sneak peeks by 50

sneak peek: tiffany schrader-brown


Architectural designer Tiffany Schrader-Brown has designed many renovations throughout her career, but Brooklyn townhouses are her favorite. Three years ago, she and her family moved into this 1899 townhouse in Prospect Heights, Brooklyn, after the completion of not only a gut renovation but also a modern addition above the original structure that she designed and built. The result is a light-filled, family-friendly space that maintains many of its original details. She was able to preserve the old charm of the bedroom floor by repurposing marble fireplace mantles as windowsill seats, as well as keeping the exposed brick and the original doorknobs (minus the lead paint). Tiffany has successfully created a flexible living space for entertaining, spending time with family and letting her son and his best friend (whose apartment is below theirs) run free. Thank you, Tiffany, and thank you to the photographer, Rachel Been, for sending us these lovely photos! You can also check out Rachel’s Sneak Peek here. — Shannon


Image above: Books are important to us, so I built a wall of books that climbs into the double-height space around the kitchen table. Our son and his best friend use the aisle around the kitchen island like a racetrack, taking lap after lap to race, run and laugh.

See more of this renovated Brooklyn townhouse after the jump . . .


Image above: My husband’s late father’s expired passport.


Image above: The Eames rocker is the only piece of nursery furniture that lasts and lasts. Ours made its way to the living room after we stopped rocking our son to sleep.


Image above: My sister is a singer/songwriter, and she started my son early on in lessons.


Image above: The original brick walls are exposed in the bedrooms — you can even see the lintel that supported the short doorway when these rowhouses were constructed. Workers built the entire block at the same time and had a passageway through the middle of our house to easily access the neighboring houses.


Image above: You can see the Empire State Building and the Brooklyn Clock Tower from our roof deck. The backyards of the row houses on our block adjoin the yards of those on the next street down, so it feels like you’re overlooking a huge park divided into long, narrow family gardens. There is tons of light in the winter when the trees are bare, but during the summer you have more privacy, and the backyard view is pure green.

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50 Comments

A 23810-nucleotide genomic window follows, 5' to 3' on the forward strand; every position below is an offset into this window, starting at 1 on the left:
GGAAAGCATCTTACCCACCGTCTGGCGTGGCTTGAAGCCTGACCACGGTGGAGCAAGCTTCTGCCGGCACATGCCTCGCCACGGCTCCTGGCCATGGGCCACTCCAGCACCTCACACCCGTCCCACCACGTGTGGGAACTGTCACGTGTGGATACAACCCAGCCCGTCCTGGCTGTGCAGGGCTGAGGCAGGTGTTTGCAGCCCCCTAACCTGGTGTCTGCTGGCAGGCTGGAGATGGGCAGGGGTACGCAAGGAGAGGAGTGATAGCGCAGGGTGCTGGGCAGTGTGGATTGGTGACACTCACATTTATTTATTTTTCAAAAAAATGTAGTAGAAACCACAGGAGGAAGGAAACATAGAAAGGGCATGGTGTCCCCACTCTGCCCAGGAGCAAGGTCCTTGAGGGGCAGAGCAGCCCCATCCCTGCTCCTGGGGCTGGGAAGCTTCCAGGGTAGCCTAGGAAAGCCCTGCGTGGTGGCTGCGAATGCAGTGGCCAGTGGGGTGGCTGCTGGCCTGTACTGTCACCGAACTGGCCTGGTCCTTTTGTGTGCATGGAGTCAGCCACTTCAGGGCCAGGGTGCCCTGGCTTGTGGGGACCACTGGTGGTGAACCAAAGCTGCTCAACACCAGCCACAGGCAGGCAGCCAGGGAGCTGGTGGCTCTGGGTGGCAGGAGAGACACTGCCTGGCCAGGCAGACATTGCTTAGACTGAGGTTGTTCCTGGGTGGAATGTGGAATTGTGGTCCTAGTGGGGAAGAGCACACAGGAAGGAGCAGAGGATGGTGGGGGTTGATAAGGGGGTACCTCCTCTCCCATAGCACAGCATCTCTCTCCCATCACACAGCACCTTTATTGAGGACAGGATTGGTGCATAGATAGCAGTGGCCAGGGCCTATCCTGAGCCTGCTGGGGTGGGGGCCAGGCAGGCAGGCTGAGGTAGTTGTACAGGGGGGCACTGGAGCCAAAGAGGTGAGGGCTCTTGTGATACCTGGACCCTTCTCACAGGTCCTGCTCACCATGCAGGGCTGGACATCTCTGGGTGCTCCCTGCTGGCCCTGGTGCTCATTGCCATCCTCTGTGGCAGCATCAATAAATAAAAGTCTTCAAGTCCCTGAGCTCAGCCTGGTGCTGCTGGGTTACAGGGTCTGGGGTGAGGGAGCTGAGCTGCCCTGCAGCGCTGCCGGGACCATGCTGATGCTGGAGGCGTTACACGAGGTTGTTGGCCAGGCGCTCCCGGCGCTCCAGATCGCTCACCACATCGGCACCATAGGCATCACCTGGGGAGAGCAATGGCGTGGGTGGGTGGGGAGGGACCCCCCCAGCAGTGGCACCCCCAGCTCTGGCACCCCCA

Jamie

How does one obtain a book from the out of reach shelves going up the wall?

Kiti

That little piano is so cute:)…and in general this apartment has a good vibration, would live in there!

Holly (The Apiarist)

The boys racing around the kitchen is such a treat; I love seeing a house being lived in and enjoyed. After living in Brooklyn and Manhattan for some time a while back, I have total roof deck envy! What a fantastic space to be able to enjoy. Thank you so much for sharing!

eric

question: was the brick already exposed or did you remove plaster walls to let it shine through?

Timmi

I was wondering how they get the books down too, swinging rope?

MB@YarnUiPhoneAppv2.1

I love the mini-piano adorable.Better to learn on that than an electronic keyboard. And the exposed brick walls…had that in my old place and I miss it sorely. Finally, the dress form is charming. I have one – it’s so useful for draping knit and sewn garments in progress. This is just me, but I wouldn’t have the Obama poster, it’s too common and trite now.

Grace Bonney

MB

I think for a lot of people, that Obama poster means much more than a “trend” to them. It represents a movement or an ideal that some people hope will continue beyond the aesthetic popularity of that one image.

Grace

Sally

This is a truly great space, beautiful design and it just looks so good to live in. And I would also like to know about the books…is there a hidden ladder? This is one of my favorite sneak peeks.

Julie Khuu

Industrial CHIC! That little piano is killing me! Such great effortless style…It’s really all about community…Agreed!

xo-Julie
Peace. Love. LOL!

pepper

I love this. Can I ask where you found the wood “salam” cutout above the bed?

kimmi syren

Very, very nice personal home!

Kids and Mom look really content, however the husband/Dad I’m not so sure about. Couldn’t he have at least tried to smile?